At this point in my life, this is how the term adoption makes me feel. Not because I am adopting, but because I am adopted. Being in the family of Christ is something that we do not deserve yet receive. It is something that has been so good to me that I could never turn my back on it. When I think of adoption I think of the love of the Father. I have never been more thankful to be adopted than I am now.
This feeling, however, has come in stages. I haven’t always been so thankful. Not because I wasn’t, just because my eyes had not been open to it fully. A few years ago, the word adoption was something that was really cool that people could do for the world. It was usually those super godly people. You know the ones - you think, “Well yeah, they can adopt. They’ve got it all together.” My husband and I had talked about it a time or two but never took it seriously, and usually ended the conversation too scared to do anything. Then almost exactly three years ago, my husband heard a sermon that changed all of that.
I was at home on a Sunday morning with our daughter who was sick, and my husband came home from church and said, “I think we need to adopt. I think we need to do it now. And I think we should go to Africa to do it.”
Ok. It was at this point that he realized that as Christians, we are all adopted. And for our family, adoption was the next natural step for us to pursue. For us at this point the word adoption meant obedience. We immediately started the process, not wanting to lose momentum. It’s a good thing too, because there were about a million things that came up that tried to hinder us - the cost of international adoption; the number of people telling us it was a mistake to have a multi-racial family; the scariness of the reality of what we were doing. We almost talked ourselves out of it many times. However, in that chaos, we started to receive affirmation here and there. There would be a moment where everyone we knew was telling us we were crazy, and then we would meet a new family that had already adopted, and they would give great encouragement. Another moment when we would start to really question where the money was going to come from, and out of nowhere a family we don’t even know makes a donation to our adoption fund. It happened again, and again, and again. There was no question where these gifts of affirmation were coming from, and we no longer questioned whether or not we were on the right path.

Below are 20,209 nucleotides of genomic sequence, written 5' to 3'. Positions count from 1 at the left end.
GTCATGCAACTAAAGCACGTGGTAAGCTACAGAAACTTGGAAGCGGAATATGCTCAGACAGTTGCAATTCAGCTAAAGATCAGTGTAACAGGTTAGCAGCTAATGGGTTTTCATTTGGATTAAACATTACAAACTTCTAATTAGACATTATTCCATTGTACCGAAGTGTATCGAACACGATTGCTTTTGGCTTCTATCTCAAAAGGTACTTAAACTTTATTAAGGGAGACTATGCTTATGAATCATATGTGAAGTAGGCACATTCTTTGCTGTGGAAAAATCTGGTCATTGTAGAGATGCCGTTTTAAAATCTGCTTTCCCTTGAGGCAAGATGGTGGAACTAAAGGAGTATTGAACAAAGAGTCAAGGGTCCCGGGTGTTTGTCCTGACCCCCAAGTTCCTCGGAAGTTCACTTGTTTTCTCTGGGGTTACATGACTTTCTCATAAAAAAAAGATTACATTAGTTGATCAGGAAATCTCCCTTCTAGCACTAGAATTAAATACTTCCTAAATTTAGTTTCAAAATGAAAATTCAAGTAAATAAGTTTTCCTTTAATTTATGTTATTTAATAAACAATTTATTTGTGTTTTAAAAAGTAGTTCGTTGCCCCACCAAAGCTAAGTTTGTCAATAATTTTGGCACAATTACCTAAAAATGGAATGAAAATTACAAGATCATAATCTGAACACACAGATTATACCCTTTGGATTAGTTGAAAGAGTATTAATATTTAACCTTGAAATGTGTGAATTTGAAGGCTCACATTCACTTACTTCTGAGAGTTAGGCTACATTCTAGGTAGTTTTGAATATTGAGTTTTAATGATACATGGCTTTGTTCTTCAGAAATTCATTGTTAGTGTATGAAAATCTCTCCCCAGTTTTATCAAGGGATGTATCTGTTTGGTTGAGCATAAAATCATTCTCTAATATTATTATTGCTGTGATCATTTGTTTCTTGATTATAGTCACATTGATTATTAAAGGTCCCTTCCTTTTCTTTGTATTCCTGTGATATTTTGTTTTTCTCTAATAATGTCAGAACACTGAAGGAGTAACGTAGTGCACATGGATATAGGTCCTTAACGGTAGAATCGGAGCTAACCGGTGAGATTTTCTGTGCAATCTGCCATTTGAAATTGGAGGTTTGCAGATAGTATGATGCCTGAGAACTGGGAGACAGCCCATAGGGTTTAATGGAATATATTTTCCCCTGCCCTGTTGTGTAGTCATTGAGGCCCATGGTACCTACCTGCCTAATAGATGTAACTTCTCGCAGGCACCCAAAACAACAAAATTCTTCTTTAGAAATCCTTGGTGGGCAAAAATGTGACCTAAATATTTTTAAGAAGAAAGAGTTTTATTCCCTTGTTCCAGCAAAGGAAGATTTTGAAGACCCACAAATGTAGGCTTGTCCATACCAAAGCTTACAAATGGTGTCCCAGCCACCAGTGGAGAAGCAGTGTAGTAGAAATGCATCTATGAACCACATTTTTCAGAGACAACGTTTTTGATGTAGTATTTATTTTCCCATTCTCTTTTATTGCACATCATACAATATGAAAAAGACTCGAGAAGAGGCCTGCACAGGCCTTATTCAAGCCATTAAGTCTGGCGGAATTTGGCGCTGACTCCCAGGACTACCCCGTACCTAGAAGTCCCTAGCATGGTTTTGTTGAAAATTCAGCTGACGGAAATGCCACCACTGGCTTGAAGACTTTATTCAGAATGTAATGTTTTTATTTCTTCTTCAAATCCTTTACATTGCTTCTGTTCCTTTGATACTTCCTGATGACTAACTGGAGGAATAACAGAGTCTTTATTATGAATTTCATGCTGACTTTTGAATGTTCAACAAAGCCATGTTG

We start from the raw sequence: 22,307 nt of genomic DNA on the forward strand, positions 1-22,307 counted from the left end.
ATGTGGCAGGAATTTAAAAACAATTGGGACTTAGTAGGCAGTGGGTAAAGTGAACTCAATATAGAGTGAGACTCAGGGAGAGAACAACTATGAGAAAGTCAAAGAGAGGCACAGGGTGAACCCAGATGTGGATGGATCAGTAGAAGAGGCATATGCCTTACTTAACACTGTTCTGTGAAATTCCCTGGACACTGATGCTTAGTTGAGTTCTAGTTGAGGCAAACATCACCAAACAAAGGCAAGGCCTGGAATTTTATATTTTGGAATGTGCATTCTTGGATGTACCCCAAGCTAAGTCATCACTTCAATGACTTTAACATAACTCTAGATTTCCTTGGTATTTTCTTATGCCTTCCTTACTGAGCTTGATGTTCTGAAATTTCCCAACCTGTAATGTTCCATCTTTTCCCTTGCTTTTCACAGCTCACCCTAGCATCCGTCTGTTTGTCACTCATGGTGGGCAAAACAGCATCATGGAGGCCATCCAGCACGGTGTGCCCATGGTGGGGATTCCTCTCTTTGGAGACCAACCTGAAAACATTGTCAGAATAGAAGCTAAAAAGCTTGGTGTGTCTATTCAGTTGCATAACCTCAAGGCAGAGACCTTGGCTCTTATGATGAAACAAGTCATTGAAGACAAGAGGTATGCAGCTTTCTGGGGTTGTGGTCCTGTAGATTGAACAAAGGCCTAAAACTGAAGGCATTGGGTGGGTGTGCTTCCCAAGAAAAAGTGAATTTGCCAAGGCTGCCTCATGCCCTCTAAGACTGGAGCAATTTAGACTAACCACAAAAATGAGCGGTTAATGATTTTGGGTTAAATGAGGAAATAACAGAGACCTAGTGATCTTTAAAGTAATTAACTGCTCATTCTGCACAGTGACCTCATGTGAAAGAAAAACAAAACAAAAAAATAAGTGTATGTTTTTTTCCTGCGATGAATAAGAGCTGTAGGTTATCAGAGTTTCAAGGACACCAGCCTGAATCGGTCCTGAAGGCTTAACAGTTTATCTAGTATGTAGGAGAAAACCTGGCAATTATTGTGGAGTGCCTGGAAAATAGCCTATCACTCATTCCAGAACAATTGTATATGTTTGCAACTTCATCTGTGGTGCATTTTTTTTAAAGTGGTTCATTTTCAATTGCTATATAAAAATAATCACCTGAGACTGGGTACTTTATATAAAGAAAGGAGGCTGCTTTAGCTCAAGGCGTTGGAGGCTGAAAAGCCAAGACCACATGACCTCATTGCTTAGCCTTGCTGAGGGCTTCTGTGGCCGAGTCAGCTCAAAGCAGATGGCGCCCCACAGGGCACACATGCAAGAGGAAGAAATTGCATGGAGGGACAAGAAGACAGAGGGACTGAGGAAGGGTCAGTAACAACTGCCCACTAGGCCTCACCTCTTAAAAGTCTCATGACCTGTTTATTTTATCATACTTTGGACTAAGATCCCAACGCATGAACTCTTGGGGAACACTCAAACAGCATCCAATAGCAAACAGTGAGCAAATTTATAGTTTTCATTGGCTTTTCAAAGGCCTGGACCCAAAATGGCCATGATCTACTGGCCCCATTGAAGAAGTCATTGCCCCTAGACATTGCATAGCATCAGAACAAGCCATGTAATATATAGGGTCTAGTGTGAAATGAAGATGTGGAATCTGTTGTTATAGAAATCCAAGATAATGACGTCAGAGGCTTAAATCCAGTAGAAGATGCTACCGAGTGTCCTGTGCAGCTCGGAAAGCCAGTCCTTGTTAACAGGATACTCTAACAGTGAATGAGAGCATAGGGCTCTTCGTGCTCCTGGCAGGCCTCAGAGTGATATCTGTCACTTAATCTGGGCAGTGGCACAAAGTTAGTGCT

Adoption continued to mean obedience as we waited and waited. Our country has had one slow down after another. We have been on the waiting list for 26 months. For some time it was fine. We were busy, looking to move, changing jobs, and watching our daughter grow up.
More recently though, the wait has become more difficult. This is because our son, Abe, from Ethiopia, who will be around age 3, has a place in our family. We long for him. We talk about what life will be like when he gets home. We can not wait for the day that we get to hug him, and our daughter can not wait to have a buddy to share her room with. We love him so much it hurts.
This is how I got to my current status of associating pure love with adoption. It is these feelings that make me realize how God desires us into his family. The love that I have for my son that I do not yet know is more than I can describe, but the love our Father has for his children is so much greater. It is heartbreaking, but it is true love, it is love unending and it is love in abundance.
Hannah and her husband John are close friends of some of us at Restoration Hope and share a passion for Christ and being obedient to how God is calling them to care for the orphans. If you ever get a chance to be around these two, do it! You'll rarely find two people who are so much fun and keep you laughing the entire time. We can't wait to see how God continues to impact others through their answering God's call of becoming a forever family.
Please keep them in your prayers as they are 26 months into the process of adopting Abe from Ethiopia. For more information or adoption updates on the Wallace family, please visit Hannah’s blog at www.inmystationwagon.blogspot.com.